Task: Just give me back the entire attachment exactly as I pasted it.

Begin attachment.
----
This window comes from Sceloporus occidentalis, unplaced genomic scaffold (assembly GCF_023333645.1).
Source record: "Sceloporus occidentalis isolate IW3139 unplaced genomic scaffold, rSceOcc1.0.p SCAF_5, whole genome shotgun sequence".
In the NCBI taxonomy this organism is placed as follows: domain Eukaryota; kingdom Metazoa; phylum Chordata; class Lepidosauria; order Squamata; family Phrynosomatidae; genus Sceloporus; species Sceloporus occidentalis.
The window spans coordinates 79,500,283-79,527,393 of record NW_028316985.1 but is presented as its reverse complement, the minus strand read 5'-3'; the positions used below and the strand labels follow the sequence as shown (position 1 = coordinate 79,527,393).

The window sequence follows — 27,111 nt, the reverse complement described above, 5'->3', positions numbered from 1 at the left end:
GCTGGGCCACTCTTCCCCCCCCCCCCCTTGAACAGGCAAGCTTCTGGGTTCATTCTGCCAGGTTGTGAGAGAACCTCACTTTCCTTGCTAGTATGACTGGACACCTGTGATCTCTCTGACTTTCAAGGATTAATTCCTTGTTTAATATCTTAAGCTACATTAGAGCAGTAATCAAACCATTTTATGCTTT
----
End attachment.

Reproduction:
This window comes from Sceloporus occidentalis, unplaced genomic scaffold (assembly GCF_023333645.1).
Source record: "Sceloporus occidentalis isolate IW3139 unplaced genomic scaffold, rSceOcc1.0.p SCAF_5, whole genome shotgun sequence".
In the NCBI taxonomy this organism is placed as follows: domain Eukaryota; kingdom Metazoa; phylum Chordata; class Lepidosauria; order Squamata; family Phrynosomatidae; genus Sceloporus; species Sceloporus occidentalis.
The window spans coordinates 79,500,283-79,527,393 of record NW_028316985.1 but is presented as its reverse complement, the minus strand read 5'-3'; the positions used below and the strand labels follow the sequence as shown (position 1 = coordinate 79,527,393).

The window sequence follows — 27,111 nt, the reverse complement described above, 5'->3', positions numbered from 1 at the left end:
GCTGGGCCACTCTTCCCCCCCCCCCCCTTGAACAGGCAAGCTTCTGGGTTCATTCTGCCAGGTTGTGAGAGAACCTCACTTTCCTTGCTAGTATGACTGGACACCTGTGATCTCTCTGACTTTCAAGGATTAATTCCTTGTTTAATATCTTAAGCTACATTAGAGCAGTAATCAAACCATTTTATGCTTT